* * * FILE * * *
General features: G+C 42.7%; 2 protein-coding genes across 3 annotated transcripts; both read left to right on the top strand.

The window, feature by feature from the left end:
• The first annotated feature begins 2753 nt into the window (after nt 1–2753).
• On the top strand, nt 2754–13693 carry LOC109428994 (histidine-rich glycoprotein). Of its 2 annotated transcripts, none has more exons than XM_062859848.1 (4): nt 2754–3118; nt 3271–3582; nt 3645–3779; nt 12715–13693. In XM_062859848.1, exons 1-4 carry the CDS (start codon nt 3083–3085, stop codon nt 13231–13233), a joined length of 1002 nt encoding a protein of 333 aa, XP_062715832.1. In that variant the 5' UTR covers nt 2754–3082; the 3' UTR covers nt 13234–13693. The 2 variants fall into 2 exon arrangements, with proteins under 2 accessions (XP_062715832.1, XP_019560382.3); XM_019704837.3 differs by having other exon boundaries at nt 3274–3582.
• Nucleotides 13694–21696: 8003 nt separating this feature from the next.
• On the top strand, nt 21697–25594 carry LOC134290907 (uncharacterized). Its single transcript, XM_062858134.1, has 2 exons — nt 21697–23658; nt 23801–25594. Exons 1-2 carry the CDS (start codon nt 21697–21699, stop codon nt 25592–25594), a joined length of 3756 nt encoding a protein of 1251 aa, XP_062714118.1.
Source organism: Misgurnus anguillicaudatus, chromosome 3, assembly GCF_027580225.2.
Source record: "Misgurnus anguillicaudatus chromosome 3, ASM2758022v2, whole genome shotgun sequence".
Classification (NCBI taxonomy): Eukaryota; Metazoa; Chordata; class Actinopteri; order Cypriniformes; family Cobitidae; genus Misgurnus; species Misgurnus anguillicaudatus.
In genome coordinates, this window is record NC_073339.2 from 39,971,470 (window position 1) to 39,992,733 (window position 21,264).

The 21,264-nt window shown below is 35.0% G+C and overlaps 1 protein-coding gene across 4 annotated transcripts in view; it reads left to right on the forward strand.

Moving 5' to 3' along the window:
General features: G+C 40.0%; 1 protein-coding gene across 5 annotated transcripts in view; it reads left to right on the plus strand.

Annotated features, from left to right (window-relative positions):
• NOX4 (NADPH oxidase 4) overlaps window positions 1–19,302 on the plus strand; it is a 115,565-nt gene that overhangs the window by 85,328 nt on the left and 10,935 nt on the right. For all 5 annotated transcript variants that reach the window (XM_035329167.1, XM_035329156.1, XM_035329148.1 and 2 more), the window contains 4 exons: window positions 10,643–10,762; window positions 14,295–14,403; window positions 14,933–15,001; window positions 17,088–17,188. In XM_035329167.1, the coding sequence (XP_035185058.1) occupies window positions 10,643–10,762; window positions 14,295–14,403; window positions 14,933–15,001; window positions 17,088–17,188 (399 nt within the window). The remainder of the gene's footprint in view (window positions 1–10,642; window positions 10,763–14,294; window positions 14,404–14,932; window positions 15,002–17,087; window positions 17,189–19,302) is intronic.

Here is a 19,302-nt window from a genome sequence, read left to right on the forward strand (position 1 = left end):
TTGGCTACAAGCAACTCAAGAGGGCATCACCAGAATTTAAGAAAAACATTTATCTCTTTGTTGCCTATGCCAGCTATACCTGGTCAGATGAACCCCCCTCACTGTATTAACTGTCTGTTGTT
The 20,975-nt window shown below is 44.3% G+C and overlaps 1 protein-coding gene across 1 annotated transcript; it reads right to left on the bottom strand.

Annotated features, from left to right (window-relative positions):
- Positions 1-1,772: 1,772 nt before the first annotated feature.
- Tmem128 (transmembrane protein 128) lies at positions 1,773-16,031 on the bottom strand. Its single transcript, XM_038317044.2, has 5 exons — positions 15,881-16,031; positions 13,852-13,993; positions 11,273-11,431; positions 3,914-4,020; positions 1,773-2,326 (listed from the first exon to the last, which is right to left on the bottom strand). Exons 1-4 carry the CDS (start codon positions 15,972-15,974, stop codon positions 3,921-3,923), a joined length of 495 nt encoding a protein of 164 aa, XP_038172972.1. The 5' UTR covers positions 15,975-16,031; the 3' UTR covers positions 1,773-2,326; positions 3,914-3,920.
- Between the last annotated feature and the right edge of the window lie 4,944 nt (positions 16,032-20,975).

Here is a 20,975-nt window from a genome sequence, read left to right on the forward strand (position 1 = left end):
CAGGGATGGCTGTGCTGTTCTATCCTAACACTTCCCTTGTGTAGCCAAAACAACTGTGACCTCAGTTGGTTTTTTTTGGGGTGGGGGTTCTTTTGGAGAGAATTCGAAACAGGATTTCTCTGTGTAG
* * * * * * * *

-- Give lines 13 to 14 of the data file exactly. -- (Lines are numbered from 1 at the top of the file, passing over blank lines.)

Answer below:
General features: G+C 40.0%; 1 protein-coding gene across 5 annotated transcripts in view; it reads left to right on the plus strand.

Annotated features, from left to right (window-relative positions):